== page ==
Cochlear Implants: A Potential Option for Hearing Your Best
With an estimated 20% of Americans ages 12 and older living with hearing loss, per Johns Hopkins researchers, and about 466 million people affected on a global scale, it’s much more prevalent than many may think. In fact, by 2050 one out of every 10 people will be living with disabling hearing loss, according to the World Health Organization’s estimates.
The good news? Most hearing impairment can be effectively managed with solutions such as hearing aids. In the case of profound hearing loss that may not be sufficiently improved with traditional hearing devices, however, cochlear implants might be just what the doctor ordered. Read on for more on these small but powerful devices that could make a big difference in your hearing health.
What are Cochlear Implants?
Cochlear implants are small, surgically placed electronic devices comprising an external part behind the ear and an internal part under the skin that together do the work of the damaged inner ear. They can create the sensation of sound when profound hearing loss can’t be sufficiently improved by hearing aids.
How Do Cochlear Implants Differ From Hearing Aids?
Unlike hearing aids, which process and amplify sound and work in concert with the hair cells in your cochlea or inner ear, cochlear implants bypass hair cells altogether to directly stimulate the hearing nerve. The implants therefore don’t have to rely on potentially damaged hair cells to help you hear.
How Do I Know If Cochlear Implants Are Right For Me?
Today’s cutting-edge hearing aids can address a wide range of hearing difficulties, but individuals with more severe hearing challenges might be helped by cochlear implants. An audiologist at our clinic can perform an extensive auditory evaluation to establish whether you’re a potential candidate. If so, they’ll work in collaboration with an otologist — a physician who specializes in ears — to determine if you meet certain health and medical requirements.
For Your Hearing Health, Sonner Is Better
Did you know? Hearing loss not only affects your ability to communicate but can go hand in hand with other problems such as diabetes, depression, high blood pressure, and cardiovascular disease. It can also significantly increase your risk of falls and dementia.
So don’t wait. Contact Professional Hearing Management today to schedule your hearing evaluation. Routine annual exams help support your overall wellness, and technology such as hearing aids or cochlear implants may make the difference in your quality of life!
Are you interested in exploring cochlear implants for better hearing? If you think you might be a possible candidate or simply want to learn more about the option, contact our hearing care experts today to schedule an evaluation. We encourage you to bring a companion to your appointment, too. Our caring team is happy to answer your and your loved one’s questions!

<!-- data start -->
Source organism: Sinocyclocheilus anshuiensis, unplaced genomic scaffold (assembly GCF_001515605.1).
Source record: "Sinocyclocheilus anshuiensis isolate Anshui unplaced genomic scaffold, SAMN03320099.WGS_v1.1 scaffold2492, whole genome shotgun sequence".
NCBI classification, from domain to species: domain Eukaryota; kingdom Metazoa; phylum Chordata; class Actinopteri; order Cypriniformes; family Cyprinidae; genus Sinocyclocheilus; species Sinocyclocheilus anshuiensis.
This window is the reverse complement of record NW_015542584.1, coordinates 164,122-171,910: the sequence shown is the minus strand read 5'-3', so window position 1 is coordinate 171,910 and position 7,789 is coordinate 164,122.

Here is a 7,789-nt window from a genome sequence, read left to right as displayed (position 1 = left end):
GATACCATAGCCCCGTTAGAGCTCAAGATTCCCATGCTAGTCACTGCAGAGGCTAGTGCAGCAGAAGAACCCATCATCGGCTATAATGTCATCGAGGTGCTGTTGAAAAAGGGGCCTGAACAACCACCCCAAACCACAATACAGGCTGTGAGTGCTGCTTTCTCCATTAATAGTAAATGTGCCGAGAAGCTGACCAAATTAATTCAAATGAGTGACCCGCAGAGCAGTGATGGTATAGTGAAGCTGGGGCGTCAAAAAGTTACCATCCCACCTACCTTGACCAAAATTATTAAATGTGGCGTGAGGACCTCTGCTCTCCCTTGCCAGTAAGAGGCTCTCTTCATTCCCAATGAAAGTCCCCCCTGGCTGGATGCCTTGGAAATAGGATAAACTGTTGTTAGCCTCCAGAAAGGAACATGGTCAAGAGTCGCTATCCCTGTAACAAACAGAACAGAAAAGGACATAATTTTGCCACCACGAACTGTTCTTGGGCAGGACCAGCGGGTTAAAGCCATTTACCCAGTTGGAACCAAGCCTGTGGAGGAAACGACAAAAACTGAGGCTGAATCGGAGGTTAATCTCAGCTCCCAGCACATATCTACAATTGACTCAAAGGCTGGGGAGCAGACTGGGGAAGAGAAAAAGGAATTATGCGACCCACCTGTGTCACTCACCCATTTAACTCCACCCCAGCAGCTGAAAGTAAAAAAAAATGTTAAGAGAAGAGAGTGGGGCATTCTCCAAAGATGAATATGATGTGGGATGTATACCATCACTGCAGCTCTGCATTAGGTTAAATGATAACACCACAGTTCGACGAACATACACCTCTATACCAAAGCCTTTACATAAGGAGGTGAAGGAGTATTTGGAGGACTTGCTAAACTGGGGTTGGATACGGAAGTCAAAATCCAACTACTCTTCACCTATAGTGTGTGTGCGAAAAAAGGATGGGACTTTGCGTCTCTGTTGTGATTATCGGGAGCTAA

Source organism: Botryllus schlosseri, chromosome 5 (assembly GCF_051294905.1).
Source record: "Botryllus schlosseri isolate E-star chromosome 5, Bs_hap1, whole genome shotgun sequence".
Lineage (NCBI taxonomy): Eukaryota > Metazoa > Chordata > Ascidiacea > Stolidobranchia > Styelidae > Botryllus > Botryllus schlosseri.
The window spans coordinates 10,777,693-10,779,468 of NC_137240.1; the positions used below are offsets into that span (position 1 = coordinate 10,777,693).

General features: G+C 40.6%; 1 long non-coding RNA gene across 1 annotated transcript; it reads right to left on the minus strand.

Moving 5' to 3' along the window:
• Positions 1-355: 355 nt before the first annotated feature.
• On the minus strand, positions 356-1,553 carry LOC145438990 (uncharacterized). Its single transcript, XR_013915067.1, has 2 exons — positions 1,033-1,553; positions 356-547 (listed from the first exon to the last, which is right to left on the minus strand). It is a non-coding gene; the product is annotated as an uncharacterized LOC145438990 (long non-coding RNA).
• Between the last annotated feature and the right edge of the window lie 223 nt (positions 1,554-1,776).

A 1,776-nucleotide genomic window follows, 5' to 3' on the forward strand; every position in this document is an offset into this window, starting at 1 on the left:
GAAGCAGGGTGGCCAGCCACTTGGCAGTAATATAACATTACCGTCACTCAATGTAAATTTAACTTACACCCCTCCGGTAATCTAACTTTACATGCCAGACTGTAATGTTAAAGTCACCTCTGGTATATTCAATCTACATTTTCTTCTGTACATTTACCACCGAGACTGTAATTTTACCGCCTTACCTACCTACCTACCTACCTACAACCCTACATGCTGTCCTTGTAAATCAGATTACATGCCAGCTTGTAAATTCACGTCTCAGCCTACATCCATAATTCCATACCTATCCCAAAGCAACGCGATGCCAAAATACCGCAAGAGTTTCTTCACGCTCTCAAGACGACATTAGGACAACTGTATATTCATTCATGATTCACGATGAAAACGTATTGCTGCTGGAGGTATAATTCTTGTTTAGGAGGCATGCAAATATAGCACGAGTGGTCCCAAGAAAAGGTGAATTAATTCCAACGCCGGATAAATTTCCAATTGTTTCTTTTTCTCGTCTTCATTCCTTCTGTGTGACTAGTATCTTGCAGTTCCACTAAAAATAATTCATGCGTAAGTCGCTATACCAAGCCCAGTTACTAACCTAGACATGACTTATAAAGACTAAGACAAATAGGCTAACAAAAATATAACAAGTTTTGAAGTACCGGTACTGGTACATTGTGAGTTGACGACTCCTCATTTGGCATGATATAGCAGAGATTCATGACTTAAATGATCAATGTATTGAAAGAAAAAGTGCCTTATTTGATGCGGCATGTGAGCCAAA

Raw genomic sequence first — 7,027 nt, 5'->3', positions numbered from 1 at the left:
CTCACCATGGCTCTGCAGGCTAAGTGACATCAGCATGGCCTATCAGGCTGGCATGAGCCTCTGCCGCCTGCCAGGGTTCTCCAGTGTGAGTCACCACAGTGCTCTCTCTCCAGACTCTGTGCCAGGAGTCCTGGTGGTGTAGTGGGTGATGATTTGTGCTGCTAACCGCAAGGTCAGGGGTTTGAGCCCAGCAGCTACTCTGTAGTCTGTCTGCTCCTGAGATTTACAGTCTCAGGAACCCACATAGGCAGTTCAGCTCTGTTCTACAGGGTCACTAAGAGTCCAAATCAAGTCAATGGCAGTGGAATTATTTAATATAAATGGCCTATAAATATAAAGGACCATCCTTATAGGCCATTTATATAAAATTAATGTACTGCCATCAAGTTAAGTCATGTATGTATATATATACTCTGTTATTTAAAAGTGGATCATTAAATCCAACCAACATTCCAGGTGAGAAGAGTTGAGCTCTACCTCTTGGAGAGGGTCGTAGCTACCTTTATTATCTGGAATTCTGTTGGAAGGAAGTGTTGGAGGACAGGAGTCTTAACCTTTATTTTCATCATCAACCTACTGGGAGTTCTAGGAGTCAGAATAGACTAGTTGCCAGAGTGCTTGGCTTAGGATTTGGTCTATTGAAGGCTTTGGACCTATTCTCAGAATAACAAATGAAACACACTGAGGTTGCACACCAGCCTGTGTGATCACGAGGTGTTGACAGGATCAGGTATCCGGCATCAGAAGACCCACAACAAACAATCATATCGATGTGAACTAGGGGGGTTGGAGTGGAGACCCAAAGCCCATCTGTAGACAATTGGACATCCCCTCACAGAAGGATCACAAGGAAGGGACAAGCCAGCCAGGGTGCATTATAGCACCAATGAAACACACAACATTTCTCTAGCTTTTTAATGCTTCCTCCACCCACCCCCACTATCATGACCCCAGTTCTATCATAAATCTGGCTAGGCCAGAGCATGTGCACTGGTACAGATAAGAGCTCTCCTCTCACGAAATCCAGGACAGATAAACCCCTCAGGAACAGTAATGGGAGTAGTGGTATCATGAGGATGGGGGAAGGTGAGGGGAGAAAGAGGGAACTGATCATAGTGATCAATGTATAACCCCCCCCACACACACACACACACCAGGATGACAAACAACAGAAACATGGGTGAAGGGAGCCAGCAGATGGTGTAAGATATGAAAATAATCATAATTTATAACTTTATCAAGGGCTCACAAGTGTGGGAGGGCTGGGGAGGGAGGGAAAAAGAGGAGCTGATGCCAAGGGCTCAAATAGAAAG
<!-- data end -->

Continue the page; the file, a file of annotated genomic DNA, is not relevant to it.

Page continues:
Johns Hopkins Medicine. One in Five Americans Has Hearing Loss. https://www.hopkinsmedicine.org/news/media/releases/one_in_five_americans_has_hearing_loss. Accessed June 10, 2019. World Health Organization. Deafness and Hearing Loss. https://www.who.int/news-room/fact-sheets/detail/deafness-and-hearing-loss. Accessed June 10, 2019. National Institutes of Health. Hearing Loss Is Common in People with Diabetes. https://www.nih.gov/news-events/news-releases/hearing-loss-common-people-diabetes. Accessed June 10, 2019. Johns Hopkins University | Office of Communications. Hearing Loss Tied to Poorer Physical, Mental Health. https://hub.jhu.edu/gazette/2013/july/news-hearing-loss-and-poor-physical-mental-health/. Accessed June 10, 2019. U.S. National Library of Medicine. Effects of Hypertension on Hearing. https://www.ncbi.nlm.nih.gov/pmc/articles/PMC3889339/. Accessed June 10, 2019. The Hearing Journal. Why Cardiovascular Health Should Be Added to the Hearing Case History. https://journals.lww.com/thehearingjournal/fulltext/2014/05000/Why_Cardiovascular_Health_Should_Be_Added_to_the.5.aspx. Accessed June 10, 2019. Johns Hopkins Medicine. Hearing Loss Linked to Three-Fold Risk of Falling. https://www.hopkinsmedicine.org/news/media/releases/hearing_loss_linked_to_three_fold_risk_of_falling. Accessed June 10, 2019. Johns Hopkins Medicine. Healthy Aging | Healthy Body | The Hidden Risks of Hearing Loss. https://www.hopkinsmedicine.org/health/healthy_aging/healthy_body/the-hidden-risks-of-hearing-loss. Accessed June 10, 2019.